Walter Fletch Snipes (1896-1948) Walter Fletch Snipes was born in Person County to Loula O'Briant and William F. Snipes. He registered for the draft, World War I, and served for a period of time during that era. By the 1920 census he was living in Akron, Ohio as a boarder working in the rubber industry as a tire treader. In Akron he boarded with and worked with Robert A. Whitfield, of Person County, a cousin of his wife-to-be. He was married in the following year or so to Rosa Elizabeth Whitfield, whose family had roots also in Person County. Together they had three children: Wilda, Hazel, and Russell. He worked as a factory foreman, and lived with his family in the Greensboro area until his death in 1948.
Hazel Mary Snipes Hastings (1924-2001) Hazel Snipes was born in Virginia March 30, 1924, but grew up in Greensboro, N.C. She attended Mars Hill Junior College, circa 1941-1943. This was a college established by Baptist families in 1856, about twenty minutes north of Asheville. Following graduation, Hazel moved to Durham and attended Watts Hospital School of Nursing. According to a letter in the collection she left the school late in 1944, apparently because of her recent marriage to James Alton Hastings. At that time no nurse and certainly no nurse-in-training was allowed to be married. When a friend of Hazel's had married earlier, she had wondered why her friend chose not to keep her marriage a secret like some other girls they knew so that she could stay in school. (Apparently Hazel decided against the course of action she seemed to wish her friend had taken.) She and Alton had only one son, James (Jimmy) Alton Hastings, Jr., and for the first part of Jimmy's life she was a homemaker. When he got older, however, she became a substitute teacher at an elementary school, and later worked as a mimeograph machine operator and as a switchboard operator for the county.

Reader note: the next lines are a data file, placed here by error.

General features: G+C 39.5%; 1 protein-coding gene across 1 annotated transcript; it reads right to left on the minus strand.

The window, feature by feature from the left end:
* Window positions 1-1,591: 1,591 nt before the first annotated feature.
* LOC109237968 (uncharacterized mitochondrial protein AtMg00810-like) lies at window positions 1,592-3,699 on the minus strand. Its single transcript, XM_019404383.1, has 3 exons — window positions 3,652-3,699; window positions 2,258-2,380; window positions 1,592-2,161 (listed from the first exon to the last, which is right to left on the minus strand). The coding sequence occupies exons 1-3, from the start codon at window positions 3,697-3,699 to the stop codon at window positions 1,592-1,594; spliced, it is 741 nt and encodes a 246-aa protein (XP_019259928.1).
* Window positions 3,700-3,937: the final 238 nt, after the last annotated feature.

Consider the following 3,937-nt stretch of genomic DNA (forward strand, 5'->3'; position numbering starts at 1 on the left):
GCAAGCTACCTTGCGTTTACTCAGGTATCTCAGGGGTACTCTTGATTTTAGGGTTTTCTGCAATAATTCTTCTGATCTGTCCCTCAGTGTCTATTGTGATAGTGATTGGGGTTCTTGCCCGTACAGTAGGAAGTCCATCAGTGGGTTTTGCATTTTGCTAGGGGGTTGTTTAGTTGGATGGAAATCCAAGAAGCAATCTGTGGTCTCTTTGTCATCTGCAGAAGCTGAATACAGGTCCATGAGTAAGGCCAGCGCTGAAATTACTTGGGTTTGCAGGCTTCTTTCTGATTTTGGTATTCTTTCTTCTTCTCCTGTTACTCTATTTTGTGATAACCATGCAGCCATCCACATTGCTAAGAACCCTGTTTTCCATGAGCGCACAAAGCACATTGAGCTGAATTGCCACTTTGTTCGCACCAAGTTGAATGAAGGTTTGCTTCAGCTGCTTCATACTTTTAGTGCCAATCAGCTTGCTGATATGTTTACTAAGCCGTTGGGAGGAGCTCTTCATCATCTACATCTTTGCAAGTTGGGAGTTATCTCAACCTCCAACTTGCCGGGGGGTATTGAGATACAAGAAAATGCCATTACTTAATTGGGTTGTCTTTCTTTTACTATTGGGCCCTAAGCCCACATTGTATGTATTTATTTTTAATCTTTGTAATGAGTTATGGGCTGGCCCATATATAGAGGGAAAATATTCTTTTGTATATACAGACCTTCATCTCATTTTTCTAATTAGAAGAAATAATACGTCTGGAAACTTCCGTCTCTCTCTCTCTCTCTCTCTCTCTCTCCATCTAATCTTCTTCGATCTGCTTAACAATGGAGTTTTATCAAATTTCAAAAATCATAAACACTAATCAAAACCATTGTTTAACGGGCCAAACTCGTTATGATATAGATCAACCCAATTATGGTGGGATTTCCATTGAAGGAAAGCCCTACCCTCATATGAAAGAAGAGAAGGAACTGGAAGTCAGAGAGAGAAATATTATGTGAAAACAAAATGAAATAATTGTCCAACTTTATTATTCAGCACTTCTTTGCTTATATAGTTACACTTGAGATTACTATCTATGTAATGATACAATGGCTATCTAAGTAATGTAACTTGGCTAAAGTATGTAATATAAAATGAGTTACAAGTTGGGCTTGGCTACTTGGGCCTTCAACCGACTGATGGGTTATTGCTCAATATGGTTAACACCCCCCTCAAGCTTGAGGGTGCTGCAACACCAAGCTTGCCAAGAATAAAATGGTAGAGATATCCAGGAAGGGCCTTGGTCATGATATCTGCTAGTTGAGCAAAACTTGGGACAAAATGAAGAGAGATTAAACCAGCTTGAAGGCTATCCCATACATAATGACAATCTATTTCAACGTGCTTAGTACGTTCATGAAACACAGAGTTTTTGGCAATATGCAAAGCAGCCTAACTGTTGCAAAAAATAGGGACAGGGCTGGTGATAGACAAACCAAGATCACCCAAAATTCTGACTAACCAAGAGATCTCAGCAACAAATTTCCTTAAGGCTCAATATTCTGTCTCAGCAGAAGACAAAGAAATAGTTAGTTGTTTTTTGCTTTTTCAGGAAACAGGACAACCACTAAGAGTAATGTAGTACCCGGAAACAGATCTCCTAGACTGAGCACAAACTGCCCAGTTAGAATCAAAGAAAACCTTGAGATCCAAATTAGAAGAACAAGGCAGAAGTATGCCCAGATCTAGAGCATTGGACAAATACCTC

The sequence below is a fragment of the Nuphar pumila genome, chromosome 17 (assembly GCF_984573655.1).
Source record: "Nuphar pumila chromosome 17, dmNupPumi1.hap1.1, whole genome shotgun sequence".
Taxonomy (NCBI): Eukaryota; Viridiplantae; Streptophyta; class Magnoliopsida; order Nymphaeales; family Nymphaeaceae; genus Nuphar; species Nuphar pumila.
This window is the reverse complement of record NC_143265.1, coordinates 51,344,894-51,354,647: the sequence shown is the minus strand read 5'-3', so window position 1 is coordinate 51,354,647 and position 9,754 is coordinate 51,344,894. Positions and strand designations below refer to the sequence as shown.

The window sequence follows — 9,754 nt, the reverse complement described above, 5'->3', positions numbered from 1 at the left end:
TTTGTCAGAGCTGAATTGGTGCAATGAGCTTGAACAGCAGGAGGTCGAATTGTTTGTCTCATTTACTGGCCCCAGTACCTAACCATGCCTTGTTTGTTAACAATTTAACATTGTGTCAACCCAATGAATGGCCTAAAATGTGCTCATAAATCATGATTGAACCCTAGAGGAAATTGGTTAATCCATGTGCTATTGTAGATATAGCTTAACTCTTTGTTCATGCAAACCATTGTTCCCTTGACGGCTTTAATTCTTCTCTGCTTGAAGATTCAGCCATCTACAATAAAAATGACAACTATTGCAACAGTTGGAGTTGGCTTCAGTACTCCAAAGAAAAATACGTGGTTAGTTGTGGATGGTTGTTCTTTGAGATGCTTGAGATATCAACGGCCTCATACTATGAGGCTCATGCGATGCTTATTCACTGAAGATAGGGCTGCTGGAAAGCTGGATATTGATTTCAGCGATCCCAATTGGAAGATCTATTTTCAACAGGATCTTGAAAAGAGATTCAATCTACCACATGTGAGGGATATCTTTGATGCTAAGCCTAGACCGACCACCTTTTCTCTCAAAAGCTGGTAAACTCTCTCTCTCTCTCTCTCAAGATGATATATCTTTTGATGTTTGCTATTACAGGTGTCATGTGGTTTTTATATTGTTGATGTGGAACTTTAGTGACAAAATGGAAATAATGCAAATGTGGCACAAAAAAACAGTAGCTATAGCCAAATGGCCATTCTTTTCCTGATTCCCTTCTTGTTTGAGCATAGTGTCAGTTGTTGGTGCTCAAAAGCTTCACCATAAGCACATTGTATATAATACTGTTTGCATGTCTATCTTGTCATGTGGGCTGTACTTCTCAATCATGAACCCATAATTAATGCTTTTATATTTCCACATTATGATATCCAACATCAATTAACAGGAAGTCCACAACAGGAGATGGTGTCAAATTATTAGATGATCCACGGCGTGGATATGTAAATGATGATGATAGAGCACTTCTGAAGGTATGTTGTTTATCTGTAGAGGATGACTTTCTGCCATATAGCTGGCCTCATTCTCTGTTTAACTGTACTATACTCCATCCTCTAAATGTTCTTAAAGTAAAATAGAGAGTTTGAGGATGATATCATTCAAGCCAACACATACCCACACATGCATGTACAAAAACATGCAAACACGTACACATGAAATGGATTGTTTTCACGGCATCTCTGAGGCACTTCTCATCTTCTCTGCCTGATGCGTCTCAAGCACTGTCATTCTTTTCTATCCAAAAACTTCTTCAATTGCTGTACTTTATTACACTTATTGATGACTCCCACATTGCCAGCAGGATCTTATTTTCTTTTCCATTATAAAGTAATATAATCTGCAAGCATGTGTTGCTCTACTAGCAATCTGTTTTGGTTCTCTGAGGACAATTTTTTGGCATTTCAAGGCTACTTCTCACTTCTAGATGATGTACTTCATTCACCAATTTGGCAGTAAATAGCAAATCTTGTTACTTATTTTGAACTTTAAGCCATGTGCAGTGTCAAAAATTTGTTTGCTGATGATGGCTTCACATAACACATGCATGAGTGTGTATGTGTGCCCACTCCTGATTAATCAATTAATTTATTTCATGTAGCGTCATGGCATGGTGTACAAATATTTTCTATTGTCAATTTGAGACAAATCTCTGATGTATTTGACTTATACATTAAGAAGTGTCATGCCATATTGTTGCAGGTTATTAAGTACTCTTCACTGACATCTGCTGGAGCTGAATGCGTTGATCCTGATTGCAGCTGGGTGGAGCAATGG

James (Jimmy) Alton Hastings, Jr., b. 1945. Born in Durham March 10, 1945, Jimmy was an only child. When he got older he played in the school band and eventually attended Western Carolina in the 1960s. By 1971 he had married Barbara, a teacher, and was at school pursuing further education. In 1975, their first son Christopher (Chris) was born.
[Identification of item] in PC.2001, Whitfield, Snipes, and Hastings Family Papers, State Archives of North Carolina, Raleigh, N.C., U.S.A.
Jim Hastings, Durham, N.C., 2010
Additional information on topics found in this collection may be found in the Manuscript and Archives Reference System (MARS) http://mars.archives.ncdcr.gov/BasicSearch.aspx
The collection contains a family birth and death record created in the years before 1862 of the Asa and Jane Johnson Fuller family, Person County, and consisting of pages sown into a rebound (cloth and cardboard) almanac. Contains a small quantity of photographs and other material, including printed matter, receipts (one with a recipe for banana pudding jotted down on the reverse side), and a Memorial Day program from 1932, Greensboro, that lists white and "colored" veterans who had died since the last Memorial Day.The papers include correspondence that touch on a variety of topics, some with at least some passing references to many 20th century events, indicating a degree of first-hand knowledge. The correspondence dates from the early 1920s to the late 1980s, and is primarily penned by Hazel Mary Snipes Hastings to her mother and family, though there is a portion by other people, including relatives, to her mother, Rosa.
Letters written to Rosa Snipes dating from around 1922 to 1940 are primarily gossip exchanged between family and friends (such as the news of a mutual acquaintance marrying a man who eventually ended up in prison for forgery and bigamy), but also includes information of greater historical value. One writer in 1922 mentions having a brother who was killed in France, while another mentions a desire to see Billy Sunday while he is in Lynchburg. Most notable, perhaps, though, is the correspondence of a tenant of the Snipes family, who writes in request of a rent negotiation in 1931, as her husband and sons have been laid off, and the bank used by the relative who sends them money failed. The tenant writes that she generally makes extra money selling chicken eggs, but even that has failed to bring in as much of a profit, and as often as not, she gives the eggs away to those who have nothing. The letter writer states, "hard times has struck everybody...27 men in this neighborhood are without work." In addition to such insights as these into life during the Great Depression, there is also brief discussion concerning the tobacco industry, and birthdays among the Snipes' three children.